Members of the Tibetan exile community, including the Dalai Lama, are known to have worked with the CIA in their attempts to destabilize the Chinese government and were the driving force behind a brief counterinsurgency in the region, aimed at returning the religious hierarchy to power. Anyone who has even a cursory knowledge of history or international affairs knows that the CIA is not an organization whose goal is "inner disarmament," but rather one whose aim has always been to reinforce U.S. global hegemony by any means necessary.

That having been said, I do agree with him that young people need to be working for peace. The problem is that people like the Dalai Lama only want peace on their terms. It's the peace of the powerful.

Aaron Kappeler
UA alumnus

NASA best agency to tackle space travel

Kara Karlson's column ("It would be a great day if NASA had to have bake sales") made a great point about space exploration. A government-funded space program spurred technological advances that would not have occurred otherwise. However, the rest of the article was less inspired.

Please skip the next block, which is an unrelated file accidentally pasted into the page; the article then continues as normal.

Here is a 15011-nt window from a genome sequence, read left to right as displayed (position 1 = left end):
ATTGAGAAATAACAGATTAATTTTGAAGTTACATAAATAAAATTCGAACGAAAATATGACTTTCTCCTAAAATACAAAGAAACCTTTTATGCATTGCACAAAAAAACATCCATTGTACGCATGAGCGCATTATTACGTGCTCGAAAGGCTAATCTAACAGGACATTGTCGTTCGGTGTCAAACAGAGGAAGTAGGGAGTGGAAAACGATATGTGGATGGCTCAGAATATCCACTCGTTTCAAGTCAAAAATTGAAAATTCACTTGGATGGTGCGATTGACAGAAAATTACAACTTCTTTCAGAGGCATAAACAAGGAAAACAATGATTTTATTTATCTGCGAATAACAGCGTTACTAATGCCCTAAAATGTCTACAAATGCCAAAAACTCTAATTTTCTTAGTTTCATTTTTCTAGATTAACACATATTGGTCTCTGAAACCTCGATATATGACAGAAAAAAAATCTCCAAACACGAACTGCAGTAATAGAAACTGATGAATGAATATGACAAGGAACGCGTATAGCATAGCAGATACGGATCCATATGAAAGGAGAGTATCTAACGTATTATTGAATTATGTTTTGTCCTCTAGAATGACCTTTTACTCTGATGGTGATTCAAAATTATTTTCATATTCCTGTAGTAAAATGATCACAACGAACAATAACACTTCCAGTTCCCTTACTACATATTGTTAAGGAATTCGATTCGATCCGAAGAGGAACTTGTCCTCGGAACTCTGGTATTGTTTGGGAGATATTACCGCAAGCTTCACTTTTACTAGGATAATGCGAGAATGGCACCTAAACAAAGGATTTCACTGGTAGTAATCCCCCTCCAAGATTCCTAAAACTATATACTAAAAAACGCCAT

The United States is not pursuing Mars to demonstrate superiority as Karlson suggests. The frontier of space is no longer a competition but a field for global cooperation. I work for the UA-headed Phoenix Mars Lander Mission, which is funded by NASA and has partners around the globe. That precedent of global cooperation stretches back nearly seven years to the International Space Station.

A major portion of NASA's 2006 proposed fiscal budget is dedicated to education and public outreach, a fact not included in Karlson's article. From NASA's $386-million grant to the UA, $5.7 million of that is earmarked for that purpose. NASA's budget could not even begin to pay interest on a $7.9-trillion deficit, and dissolving NASA would also put over 18,000 employees out of work and cripple the companies contracted by NASA, including Jet Propulsion Laboratory, Lockheed Martin and Boeing.